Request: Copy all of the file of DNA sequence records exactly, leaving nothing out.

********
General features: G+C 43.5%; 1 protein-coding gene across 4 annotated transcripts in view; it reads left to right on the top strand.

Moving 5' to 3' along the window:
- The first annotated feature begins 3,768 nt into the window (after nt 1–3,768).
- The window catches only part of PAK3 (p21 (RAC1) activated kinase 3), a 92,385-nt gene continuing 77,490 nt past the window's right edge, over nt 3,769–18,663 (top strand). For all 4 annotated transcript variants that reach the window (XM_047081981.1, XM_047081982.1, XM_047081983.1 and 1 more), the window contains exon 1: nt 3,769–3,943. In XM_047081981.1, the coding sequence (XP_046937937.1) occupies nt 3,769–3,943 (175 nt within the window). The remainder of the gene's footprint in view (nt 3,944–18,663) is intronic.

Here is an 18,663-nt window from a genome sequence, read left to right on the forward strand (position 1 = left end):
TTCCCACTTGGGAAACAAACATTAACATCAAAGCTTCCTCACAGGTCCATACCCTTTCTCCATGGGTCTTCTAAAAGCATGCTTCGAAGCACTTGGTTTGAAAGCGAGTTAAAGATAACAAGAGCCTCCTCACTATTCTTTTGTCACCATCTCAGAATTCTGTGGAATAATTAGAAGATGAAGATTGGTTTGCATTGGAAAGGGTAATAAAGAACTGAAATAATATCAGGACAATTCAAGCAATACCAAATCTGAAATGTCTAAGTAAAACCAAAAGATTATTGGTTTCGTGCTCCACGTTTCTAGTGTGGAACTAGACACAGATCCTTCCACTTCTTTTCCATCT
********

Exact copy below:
General features: G+C 43.5%; 1 protein-coding gene across 4 annotated transcripts in view; it reads left to right on the top strand.

Moving 5' to 3' along the window:
- The first annotated feature begins 3,768 nt into the window (after nt 1–3,768).
- The window catches only part of PAK3 (p21 (RAC1) activated kinase 3), a 92,385-nt gene continuing 77,490 nt past the window's right edge, over nt 3,769–18,663 (top strand). For all 4 annotated transcript variants that reach the window (XM_047081981.1, XM_047081982.1, XM_047081983.1 and 1 more), the window contains exon 1: nt 3,769–3,943. In XM_047081981.1, the coding sequence (XP_046937937.1) occupies nt 3,769–3,943 (175 nt within the window). The remainder of the gene's footprint in view (nt 3,944–18,663) is intronic.

Here is an 18,663-nt window from a genome sequence, read left to right on the forward strand (position 1 = left end):
TTCCCACTTGGGAAACAAACATTAACATCAAAGCTTCCTCACAGGTCCATACCCTTTCTCCATGGGTCTTCTAAAAGCATGCTTCGAAGCACTTGGTTTGAAAGCGAGTTAAAGATAACAAGAGCCTCCTCACTATTCTTTTGTCACCATCTCAGAATTCTGTGGAATAATTAGAAGATGAAGATTGGTTTGCATTGGAAAGGGTAATAAAGAACTGAAATAATATCAGGACAATTCAAGCAATACCAAATCTGAAATGTCTAAGTAAAACCAAAAGATTATTGGTTTCGTGCTCCACGTTTCTAGTGTGGAACTAGACACAGATCCTTCCACTTCTTTTCCATCT